Relationship of adiposity to bone volumetric density and microstructure in men and women across the adult lifespan

Alvin C Ng, L Joseph Melton, Elizabeth J Atkinson, Sara J Achenbach, Margaret F Holets, James M Peterson, Sundeep Khosla, Matthew T Drake
Bone 2013, 55 (1): 119-25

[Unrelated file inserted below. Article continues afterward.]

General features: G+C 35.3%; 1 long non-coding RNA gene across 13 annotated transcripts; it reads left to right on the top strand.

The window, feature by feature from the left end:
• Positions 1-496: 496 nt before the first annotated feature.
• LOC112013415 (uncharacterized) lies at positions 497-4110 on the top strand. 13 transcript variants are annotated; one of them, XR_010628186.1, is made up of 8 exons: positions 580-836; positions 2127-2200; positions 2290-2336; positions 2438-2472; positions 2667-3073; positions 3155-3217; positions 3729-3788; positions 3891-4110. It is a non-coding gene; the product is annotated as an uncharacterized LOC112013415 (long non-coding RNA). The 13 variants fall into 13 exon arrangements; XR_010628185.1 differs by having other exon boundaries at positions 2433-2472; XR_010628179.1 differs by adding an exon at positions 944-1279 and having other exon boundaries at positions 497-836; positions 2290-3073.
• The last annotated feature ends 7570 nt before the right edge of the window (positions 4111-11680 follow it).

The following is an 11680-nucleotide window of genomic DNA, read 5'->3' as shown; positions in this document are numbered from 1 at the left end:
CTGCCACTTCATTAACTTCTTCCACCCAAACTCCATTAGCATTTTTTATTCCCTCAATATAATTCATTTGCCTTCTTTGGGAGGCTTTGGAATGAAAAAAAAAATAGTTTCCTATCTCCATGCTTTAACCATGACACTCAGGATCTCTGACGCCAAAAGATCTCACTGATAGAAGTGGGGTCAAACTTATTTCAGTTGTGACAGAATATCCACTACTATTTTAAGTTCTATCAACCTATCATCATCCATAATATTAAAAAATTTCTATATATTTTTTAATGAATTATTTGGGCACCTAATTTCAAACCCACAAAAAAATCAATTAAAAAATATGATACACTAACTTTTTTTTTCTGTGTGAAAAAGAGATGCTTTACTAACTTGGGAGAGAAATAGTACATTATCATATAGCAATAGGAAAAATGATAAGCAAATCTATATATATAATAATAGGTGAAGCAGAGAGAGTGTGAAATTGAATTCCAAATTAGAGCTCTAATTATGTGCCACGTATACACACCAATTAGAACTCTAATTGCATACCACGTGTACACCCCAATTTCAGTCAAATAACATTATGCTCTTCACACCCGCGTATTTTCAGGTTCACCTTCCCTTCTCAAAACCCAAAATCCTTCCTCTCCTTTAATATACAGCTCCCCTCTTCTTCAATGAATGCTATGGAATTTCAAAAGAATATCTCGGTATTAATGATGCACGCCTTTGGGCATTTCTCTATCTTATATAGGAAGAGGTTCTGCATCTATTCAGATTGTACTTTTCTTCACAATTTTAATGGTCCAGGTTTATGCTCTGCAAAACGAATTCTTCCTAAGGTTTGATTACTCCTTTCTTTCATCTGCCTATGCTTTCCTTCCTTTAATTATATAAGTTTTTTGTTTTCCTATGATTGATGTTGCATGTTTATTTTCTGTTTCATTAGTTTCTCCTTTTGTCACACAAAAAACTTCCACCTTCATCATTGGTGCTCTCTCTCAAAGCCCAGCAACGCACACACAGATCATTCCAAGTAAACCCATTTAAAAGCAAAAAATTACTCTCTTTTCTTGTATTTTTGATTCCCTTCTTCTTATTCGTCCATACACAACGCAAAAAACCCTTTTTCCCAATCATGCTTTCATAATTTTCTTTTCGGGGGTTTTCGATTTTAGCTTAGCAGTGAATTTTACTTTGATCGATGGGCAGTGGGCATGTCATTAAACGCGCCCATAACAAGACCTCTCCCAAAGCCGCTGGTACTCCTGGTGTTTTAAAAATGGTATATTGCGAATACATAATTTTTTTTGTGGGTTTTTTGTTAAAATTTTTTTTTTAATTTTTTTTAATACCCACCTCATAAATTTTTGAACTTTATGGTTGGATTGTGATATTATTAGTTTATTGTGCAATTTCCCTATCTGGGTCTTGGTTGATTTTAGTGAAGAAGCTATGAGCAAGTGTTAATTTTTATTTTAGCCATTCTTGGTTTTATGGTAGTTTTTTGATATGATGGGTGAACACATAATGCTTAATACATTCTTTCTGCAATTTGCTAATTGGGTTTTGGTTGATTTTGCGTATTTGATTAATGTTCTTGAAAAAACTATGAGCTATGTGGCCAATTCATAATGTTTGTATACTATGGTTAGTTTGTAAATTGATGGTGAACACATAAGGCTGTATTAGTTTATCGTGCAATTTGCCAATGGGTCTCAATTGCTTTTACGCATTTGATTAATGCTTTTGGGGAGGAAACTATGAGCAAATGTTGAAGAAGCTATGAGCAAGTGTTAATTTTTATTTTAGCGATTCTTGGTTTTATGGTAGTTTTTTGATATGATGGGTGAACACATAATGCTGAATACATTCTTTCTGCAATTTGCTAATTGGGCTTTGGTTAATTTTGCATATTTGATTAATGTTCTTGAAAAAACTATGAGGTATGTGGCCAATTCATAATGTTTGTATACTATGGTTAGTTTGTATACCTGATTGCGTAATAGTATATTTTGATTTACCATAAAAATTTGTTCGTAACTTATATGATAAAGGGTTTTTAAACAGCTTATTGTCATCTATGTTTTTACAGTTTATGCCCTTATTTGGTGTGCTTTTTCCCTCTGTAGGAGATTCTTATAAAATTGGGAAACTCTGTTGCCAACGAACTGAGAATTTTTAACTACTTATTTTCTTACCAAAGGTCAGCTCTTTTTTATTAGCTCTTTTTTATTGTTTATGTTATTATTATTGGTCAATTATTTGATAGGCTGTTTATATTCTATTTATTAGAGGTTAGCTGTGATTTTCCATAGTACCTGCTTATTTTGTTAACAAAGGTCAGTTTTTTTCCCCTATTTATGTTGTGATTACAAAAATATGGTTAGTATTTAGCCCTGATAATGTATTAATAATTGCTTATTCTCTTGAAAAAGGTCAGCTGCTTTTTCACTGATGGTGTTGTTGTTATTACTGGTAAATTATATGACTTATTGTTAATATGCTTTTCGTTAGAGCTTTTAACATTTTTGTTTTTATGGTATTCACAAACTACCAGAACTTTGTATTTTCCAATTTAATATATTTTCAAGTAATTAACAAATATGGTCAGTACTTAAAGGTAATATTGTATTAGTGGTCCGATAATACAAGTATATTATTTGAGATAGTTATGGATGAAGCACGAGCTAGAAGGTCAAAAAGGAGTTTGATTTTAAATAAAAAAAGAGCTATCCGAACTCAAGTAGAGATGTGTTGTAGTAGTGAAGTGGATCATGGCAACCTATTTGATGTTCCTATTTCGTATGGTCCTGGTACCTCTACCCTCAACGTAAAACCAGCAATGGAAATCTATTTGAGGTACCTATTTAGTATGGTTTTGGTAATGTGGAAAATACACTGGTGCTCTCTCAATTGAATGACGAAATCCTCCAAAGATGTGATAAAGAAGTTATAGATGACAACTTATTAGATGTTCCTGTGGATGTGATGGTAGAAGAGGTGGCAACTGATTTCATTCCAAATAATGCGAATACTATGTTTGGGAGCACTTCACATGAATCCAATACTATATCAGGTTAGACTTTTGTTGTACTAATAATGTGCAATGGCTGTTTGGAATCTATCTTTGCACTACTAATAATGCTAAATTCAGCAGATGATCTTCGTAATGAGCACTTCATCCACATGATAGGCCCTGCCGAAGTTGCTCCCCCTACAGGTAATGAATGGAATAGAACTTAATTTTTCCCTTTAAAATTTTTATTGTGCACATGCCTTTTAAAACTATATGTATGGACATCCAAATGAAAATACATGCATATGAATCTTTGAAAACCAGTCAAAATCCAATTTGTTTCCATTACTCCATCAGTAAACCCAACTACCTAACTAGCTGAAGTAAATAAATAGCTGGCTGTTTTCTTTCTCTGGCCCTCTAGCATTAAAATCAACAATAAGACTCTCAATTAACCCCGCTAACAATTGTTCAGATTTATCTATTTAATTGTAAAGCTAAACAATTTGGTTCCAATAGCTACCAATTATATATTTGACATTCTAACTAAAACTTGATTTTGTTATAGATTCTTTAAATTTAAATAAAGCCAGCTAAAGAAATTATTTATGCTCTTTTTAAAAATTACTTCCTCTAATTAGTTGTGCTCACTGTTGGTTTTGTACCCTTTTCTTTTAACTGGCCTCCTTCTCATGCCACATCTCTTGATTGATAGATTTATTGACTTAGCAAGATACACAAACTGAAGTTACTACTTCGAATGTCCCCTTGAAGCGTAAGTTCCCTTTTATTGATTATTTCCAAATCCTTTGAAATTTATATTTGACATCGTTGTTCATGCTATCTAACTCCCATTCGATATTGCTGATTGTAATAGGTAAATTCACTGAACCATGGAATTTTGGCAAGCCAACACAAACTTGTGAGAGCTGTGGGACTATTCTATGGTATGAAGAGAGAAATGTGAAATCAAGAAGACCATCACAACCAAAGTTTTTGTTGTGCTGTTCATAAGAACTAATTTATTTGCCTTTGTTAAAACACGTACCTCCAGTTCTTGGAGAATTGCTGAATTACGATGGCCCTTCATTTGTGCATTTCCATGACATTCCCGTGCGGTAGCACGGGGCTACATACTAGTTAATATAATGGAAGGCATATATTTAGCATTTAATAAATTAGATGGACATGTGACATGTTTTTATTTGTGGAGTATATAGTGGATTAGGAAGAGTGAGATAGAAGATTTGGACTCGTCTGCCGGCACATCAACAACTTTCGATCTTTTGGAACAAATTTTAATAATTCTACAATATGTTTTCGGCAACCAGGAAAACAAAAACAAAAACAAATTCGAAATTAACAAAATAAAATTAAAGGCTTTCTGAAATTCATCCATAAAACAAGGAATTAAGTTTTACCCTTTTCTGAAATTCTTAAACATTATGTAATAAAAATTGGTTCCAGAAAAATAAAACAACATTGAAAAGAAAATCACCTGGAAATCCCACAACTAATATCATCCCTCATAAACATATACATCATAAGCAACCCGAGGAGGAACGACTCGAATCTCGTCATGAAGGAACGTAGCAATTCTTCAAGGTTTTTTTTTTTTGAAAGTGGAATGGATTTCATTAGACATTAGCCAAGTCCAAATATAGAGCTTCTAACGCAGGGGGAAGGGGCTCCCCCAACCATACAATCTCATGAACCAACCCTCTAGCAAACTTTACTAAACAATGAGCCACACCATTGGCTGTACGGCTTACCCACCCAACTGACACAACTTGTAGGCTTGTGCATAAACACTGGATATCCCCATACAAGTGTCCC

Recent evidence suggests that adipose tissue may negatively impact bone health, challenging the traditional paradigm that increased fat mass, through mechanical loading or endogenous estrogen production, is beneficial to the skeleton. We hypothesized that it is primarily the visceral compartment of body fat that is detrimental to bone metabolism, resulting in impaired bone density and architecture. In an age-stratified population sample of 218 women and 291 men (age 20-97 years), we assessed visceral (VAT) and subcutaneous (SAT) adipose tissue areas at the L2-L3 interspace level by single slice quantitative computed tomography (QCT) and measured total body fat mass (TBF) by dual-energy X-ray absorptiometry. We then correlated these findings with volumetric bone mineral density (vBMD) at the femoral neck (FN) and lumbar spine (LS) assessed by central QCT, and with vBMD and microstructural parameters at the ultradistal radius (UDR) by high resolution peripheral QCT (HRpQCT). In unadjusted analyses in postmenopausal women, TBF and SAT were positively correlated with total, trabecular, and cortical vBMD at the FN, LS, and UDR and with trabecular microstructure at the UDR. By contrast, VAT was not correlated with vBMD at the FN or LS but was positively correlated with UDR total and trabecular vBMD but not cortical vBMD. Adjustment for age or for bioavailable estradiol and testosterone levels reduced these correlations, while adjustment for body weight eliminated most positive associations. Assessment of the VAT/SAT ratio, however, demonstrated a negative relationship with vBMD at the FN and LS in postmenopausal women, a relationship eliminated when adjusted for age. Correlations between skeletal parameters and adipose measurements in pre-menopausal women and older men were weaker and mostly non-significant. In younger men, VAT was negatively associated with vBMD, cortical thickness, and trabecular microstructure at the UDR, and with LS vBMD and FN cortical vBMD. These associations generally remained after adjustment, with some negative associations (e.g., UDR cortical area) being accentuated. Similar results were found when the VAT/SAT ratio was correlated with FN vBMD in younger men; in contrast, VAT/SAT was positively correlated with FN vBMD in older men and this relationship was strengthened by age-adjustment. Together, our data suggest that adiposity has associations with bone that are age-, gender-, menopausal status-, adipose depot-, and bone compartment-specific. These novel observations warrant further investigations to establish any causal relationships.

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